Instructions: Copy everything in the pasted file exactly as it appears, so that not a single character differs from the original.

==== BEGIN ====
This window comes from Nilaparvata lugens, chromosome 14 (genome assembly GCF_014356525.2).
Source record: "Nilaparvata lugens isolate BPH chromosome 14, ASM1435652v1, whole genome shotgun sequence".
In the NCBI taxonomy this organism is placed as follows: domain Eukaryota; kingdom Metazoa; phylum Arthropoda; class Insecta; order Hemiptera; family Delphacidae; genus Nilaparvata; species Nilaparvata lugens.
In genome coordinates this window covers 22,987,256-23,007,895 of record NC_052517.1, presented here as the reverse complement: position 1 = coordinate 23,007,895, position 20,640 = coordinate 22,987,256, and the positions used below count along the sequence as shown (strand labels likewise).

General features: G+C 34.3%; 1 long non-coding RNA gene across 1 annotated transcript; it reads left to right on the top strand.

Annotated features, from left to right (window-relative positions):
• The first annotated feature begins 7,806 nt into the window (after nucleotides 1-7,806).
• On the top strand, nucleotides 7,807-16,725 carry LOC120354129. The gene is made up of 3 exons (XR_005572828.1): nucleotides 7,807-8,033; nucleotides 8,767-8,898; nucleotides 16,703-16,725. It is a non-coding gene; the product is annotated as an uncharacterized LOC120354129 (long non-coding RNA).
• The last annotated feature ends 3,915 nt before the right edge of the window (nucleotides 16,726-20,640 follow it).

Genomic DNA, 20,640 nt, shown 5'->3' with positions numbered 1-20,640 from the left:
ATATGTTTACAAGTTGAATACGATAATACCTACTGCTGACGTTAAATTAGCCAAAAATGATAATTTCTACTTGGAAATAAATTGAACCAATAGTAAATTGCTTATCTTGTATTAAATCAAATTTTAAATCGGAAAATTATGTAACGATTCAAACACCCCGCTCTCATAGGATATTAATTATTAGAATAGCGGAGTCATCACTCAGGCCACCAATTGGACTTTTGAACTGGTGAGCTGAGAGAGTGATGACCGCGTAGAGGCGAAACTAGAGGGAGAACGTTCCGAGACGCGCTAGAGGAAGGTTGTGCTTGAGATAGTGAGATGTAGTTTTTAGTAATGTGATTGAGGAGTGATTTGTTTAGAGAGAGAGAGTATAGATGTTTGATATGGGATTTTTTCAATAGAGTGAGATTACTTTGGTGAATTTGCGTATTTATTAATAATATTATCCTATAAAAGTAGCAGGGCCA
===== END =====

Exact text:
This window comes from Nilaparvata lugens, chromosome 14 (genome assembly GCF_014356525.2).
Source record: "Nilaparvata lugens isolate BPH chromosome 14, ASM1435652v1, whole genome shotgun sequence".
In the NCBI taxonomy this organism is placed as follows: domain Eukaryota; kingdom Metazoa; phylum Arthropoda; class Insecta; order Hemiptera; family Delphacidae; genus Nilaparvata; species Nilaparvata lugens.
In genome coordinates this window covers 22,987,256-23,007,895 of record NC_052517.1, presented here as the reverse complement: position 1 = coordinate 23,007,895, position 20,640 = coordinate 22,987,256, and the positions used below count along the sequence as shown (strand labels likewise).

General features: G+C 34.3%; 1 long non-coding RNA gene across 1 annotated transcript; it reads left to right on the top strand.

Annotated features, from left to right (window-relative positions):
• The first annotated feature begins 7,806 nt into the window (after nucleotides 1-7,806).
• On the top strand, nucleotides 7,807-16,725 carry LOC120354129. The gene is made up of 3 exons (XR_005572828.1): nucleotides 7,807-8,033; nucleotides 8,767-8,898; nucleotides 16,703-16,725. It is a non-coding gene; the product is annotated as an uncharacterized LOC120354129 (long non-coding RNA).
• The last annotated feature ends 3,915 nt before the right edge of the window (nucleotides 16,726-20,640 follow it).

Genomic DNA, 20,640 nt, shown 5'->3' with positions numbered 1-20,640 from the left:
ATATGTTTACAAGTTGAATACGATAATACCTACTGCTGACGTTAAATTAGCCAAAAATGATAATTTCTACTTGGAAATAAATTGAACCAATAGTAAATTGCTTATCTTGTATTAAATCAAATTTTAAATCGGAAAATTATGTAACGATTCAAACACCCCGCTCTCATAGGATATTAATTATTAGAATAGCGGAGTCATCACTCAGGCCACCAATTGGACTTTTGAACTGGTGAGCTGAGAGAGTGATGACCGCGTAGAGGCGAAACTAGAGGGAGAACGTTCCGAGACGCGCTAGAGGAAGGTTGTGCTTGAGATAGTGAGATGTAGTTTTTAGTAATGTGATTGAGGAGTGATTTGTTTAGAGAGAGAGAGTATAGATGTTTGATATGGGATTTTTTCAATAGAGTGAGATTACTTTGGTGAATTTGCGTATTTATTAATAATATTATCCTATAAAAGTAGCAGGGCCA